This would be then only "matrix:#info" and the indication of an autority would be optional to select only the resolver service that will perform the connection or will offer a choice of servers (matrix://server.domain.name:8080#info).
To be really complete, when a resolver retuns a list of servers, instead of conneting to it, the return value should have another format indicating a list of instances to choose from, possibly with an order of preferences according to the server, and some additional description/recommendations (using basic HTML5 in its "safe" unscripted profile and not needing any html root tag, i.e. an HTML fragment only)
How to format this list? possibly as a JSON array, or a JSON object containing some properties and the same array in one of these properties. The array would contain one item by server found to host the channel ("#info" may then map to a query string "?q=info" or path "/info" or a subdomain, and there could be several protocols such as "http:", "https:", "irc:", "nntp:", "mailto:") each one being a simple object with "url", "name" (limited to only a small inline HTML encoded as UTF-8 only), and an optional description" property (can be one or several blocks of HTML, but no scripts, and possibly with links or images hosted on the same base URL as the given URL or at least in the same domain; note that some image/video formats may embed internal links and may be dangerous to render).
So "matrix:#info" would be resolved first by the client using its prefered list of URN resolvers, and could return:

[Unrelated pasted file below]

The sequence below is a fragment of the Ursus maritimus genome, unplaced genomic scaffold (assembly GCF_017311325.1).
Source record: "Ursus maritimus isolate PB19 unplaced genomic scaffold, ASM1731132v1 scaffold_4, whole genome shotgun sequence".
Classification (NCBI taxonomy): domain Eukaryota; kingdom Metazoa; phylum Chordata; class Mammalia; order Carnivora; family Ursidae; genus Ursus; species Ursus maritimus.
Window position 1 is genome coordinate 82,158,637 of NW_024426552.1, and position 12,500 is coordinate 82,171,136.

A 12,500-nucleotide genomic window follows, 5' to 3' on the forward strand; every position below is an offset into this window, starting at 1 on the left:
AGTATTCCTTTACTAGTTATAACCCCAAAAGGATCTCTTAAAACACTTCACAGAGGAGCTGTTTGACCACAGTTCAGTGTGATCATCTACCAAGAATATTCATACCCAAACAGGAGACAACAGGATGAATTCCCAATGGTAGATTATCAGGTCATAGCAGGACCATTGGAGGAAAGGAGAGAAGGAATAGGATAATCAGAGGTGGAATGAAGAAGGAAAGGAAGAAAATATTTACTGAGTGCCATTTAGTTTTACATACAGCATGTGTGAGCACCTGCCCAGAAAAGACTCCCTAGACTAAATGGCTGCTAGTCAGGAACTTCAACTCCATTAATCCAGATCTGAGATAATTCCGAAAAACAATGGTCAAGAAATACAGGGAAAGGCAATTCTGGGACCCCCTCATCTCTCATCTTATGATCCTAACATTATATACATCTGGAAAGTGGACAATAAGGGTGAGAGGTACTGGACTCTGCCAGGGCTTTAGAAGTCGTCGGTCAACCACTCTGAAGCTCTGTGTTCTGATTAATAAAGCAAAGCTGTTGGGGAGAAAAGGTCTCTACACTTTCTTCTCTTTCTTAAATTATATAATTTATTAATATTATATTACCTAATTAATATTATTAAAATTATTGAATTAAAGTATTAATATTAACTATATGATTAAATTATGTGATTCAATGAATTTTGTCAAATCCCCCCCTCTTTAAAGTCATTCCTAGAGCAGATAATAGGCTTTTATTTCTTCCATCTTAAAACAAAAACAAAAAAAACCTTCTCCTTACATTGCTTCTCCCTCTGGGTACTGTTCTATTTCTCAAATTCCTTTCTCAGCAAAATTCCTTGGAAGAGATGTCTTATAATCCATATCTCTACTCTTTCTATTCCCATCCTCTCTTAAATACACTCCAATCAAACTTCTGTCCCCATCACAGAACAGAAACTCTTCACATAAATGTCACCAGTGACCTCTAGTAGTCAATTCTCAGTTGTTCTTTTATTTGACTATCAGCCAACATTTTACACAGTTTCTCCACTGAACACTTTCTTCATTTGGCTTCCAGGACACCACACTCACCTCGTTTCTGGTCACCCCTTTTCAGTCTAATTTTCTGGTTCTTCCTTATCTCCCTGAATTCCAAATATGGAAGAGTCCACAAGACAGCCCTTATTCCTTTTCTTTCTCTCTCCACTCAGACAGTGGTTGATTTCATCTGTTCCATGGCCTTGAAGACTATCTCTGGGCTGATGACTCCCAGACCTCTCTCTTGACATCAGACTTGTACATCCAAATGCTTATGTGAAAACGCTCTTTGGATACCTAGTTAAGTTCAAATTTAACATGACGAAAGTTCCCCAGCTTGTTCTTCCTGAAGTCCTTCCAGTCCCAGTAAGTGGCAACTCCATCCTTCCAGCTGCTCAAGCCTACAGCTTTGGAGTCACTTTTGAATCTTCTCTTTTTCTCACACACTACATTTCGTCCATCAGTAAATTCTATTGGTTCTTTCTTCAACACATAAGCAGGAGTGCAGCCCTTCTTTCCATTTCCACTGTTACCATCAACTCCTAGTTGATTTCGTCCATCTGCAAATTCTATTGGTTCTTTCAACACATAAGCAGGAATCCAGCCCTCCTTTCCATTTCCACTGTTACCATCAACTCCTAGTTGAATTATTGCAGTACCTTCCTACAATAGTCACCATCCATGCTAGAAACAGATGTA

We could also perform a search by full display name instead of the "#"hashtag:
The Display name has a default leading path equal to "/", it also does not specify the resolver to use (this is an URN, not an URL). The client selects the resolvers it wants. But if a specific resolver is needed you can also use:
All resolvers are supposed to support HTTP. For using HTTPS, the alternate protocol "matrixs:" can be used.
A local-only resolver (on the client host) may also be used:
Without the specific resolver specified, these are just:
On a specific resolver that has its local own user accounts with their prefered services;
Ideally the resolvers should have a default prefered port number, the same as for HTTP or HTTPS, so for "matrix:" it would also be port 80, and for "matrixs:" it should be also 443.
Such a resolver could be "http://matrix.to/" (on port 80) as it is now. But it could also be "https://matrix.to/" (on port 443). All is left open for the resolver to be accessed on IPv4 or IPv6 (it is left to the domain name registration using standard DNS queries), unless you use an IPv4 or IPv6 address in the resolver address, where no DNS request will be needed to perform a matrix URN resolution:
In my opinion, HTTPS should be expected by default when opening the resolver, and could fallback to HTTP after alerting the client that his query will not be secure (I support the "HTTPS Everywhere" initiative).
To allow the server hosting the resolver to distinguish URN resolution queries in JSON format from web accesses returning an HTML page, the resolver would use a distinctive "Accept": MIME header in the HTTP GET request to specify that it prefers this JSON-formatted list instead of the default HTML web page.